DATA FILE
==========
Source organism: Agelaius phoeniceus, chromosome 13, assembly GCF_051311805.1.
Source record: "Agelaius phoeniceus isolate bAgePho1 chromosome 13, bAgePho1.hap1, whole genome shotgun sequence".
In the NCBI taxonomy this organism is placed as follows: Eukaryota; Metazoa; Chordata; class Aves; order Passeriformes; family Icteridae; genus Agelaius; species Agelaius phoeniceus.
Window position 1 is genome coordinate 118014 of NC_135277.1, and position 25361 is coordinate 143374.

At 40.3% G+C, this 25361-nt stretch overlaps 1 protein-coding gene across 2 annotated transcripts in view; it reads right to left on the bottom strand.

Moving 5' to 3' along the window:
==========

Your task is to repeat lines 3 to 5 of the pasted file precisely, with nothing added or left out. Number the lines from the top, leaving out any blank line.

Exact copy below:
In the NCBI taxonomy this organism is placed as follows: Eukaryota; Metazoa; Chordata; class Aves; order Passeriformes; family Icteridae; genus Agelaius; species Agelaius phoeniceus.
Window position 1 is genome coordinate 118014 of NC_135277.1, and position 25361 is coordinate 143374.

At 40.3% G+C, this 25361-nt stretch overlaps 1 protein-coding gene across 2 annotated transcripts in view; it reads right to left on the bottom strand.